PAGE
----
David Petraeus Agrees to Massive Pay Cut

Your News Companion by Ben Mathis-Lilley
July 16 2013 11:07 AM

David Petraeus Cuts CUNY Salary to $1 After Heavy Criticism

Former CIA director and retired four-star general General David Petraeus applauds as he makes his first public speech since resigning as CIA director at a University of Southern California dinner for ROTC students on March 26, 2013

Photo by Kevork Djansezian/Getty Images

David Petraeus is willing to give up $199,999 to avoid another round of bad PR. The New York Times reports that the retired four-star general has agreed to take just $1 from the City University of New York as part of his deal with the school that will have him teaching one seminar every semester, along with giving a few public lectures:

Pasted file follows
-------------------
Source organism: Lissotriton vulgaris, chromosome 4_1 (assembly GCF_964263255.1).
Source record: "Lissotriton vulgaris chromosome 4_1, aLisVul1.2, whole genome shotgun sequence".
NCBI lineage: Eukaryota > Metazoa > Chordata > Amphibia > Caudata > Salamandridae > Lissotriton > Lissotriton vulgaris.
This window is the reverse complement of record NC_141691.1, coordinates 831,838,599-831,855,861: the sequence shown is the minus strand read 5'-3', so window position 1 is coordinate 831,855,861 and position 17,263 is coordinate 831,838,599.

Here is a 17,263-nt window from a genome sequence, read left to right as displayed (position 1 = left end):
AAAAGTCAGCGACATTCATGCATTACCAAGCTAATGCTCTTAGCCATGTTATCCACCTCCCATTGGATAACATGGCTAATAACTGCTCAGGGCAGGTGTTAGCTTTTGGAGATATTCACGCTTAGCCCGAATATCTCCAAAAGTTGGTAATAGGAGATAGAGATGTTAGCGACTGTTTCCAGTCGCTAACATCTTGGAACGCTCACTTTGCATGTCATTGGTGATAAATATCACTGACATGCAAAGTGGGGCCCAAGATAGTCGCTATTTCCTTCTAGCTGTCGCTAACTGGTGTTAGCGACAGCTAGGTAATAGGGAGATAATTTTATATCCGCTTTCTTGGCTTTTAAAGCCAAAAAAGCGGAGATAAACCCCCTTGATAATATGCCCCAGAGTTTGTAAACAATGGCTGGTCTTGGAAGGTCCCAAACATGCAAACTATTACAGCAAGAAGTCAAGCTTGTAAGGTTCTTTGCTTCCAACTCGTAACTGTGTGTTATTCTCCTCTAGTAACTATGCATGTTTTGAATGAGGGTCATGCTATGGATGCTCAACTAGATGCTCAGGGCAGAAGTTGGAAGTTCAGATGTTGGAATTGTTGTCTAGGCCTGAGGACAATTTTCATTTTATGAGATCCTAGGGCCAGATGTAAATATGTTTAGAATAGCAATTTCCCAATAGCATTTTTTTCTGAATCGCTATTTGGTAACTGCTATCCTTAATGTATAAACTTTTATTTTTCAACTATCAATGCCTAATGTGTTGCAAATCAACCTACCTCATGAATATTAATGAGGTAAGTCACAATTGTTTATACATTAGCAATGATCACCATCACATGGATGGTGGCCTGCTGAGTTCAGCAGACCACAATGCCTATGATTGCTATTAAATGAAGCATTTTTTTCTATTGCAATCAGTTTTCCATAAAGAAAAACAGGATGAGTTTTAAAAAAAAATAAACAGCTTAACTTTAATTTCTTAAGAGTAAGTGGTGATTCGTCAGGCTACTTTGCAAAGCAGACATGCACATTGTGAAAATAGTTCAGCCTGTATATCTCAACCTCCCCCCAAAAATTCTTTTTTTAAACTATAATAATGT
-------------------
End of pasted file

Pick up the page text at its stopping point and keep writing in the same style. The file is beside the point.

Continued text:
"The general never was taking on this teaching assignment for the money," said Robert Barnett, his lawyer, who, along with CUNY, confirmed the salary change. "Once controversy arose about the amount he was being paid, he decided it was much more important to keep the focus on the students, on the school and on the teaching, and not have it be about the money." So Mr. Petraeus proposed waiving his salary "to remove money as a point of controversy," Mr. Barnett said.

As the Times reminds us, Petraeus' April appointment as a CUNY visiting professor "turned into a minor scandal" after "some professors and politicians expressed outrage over his six-figure salary." The school has disputed that it had settled on the $200K salary that was first reported by Gawker. The website used a FOIA request to confirm that Petraeus and then CUNY chancellor Matthew Goldstein had agreed earlier this year on that number. The school, however, maintains that despite those emails, Petraeus had actually agreed to a smaller sum, all from private funds. Regardless, it's a safe bet that "smaller" sum was a great deal larger than one dollar.

Josh Voorhees is a Slate senior writer. He lives in Iowa City. 



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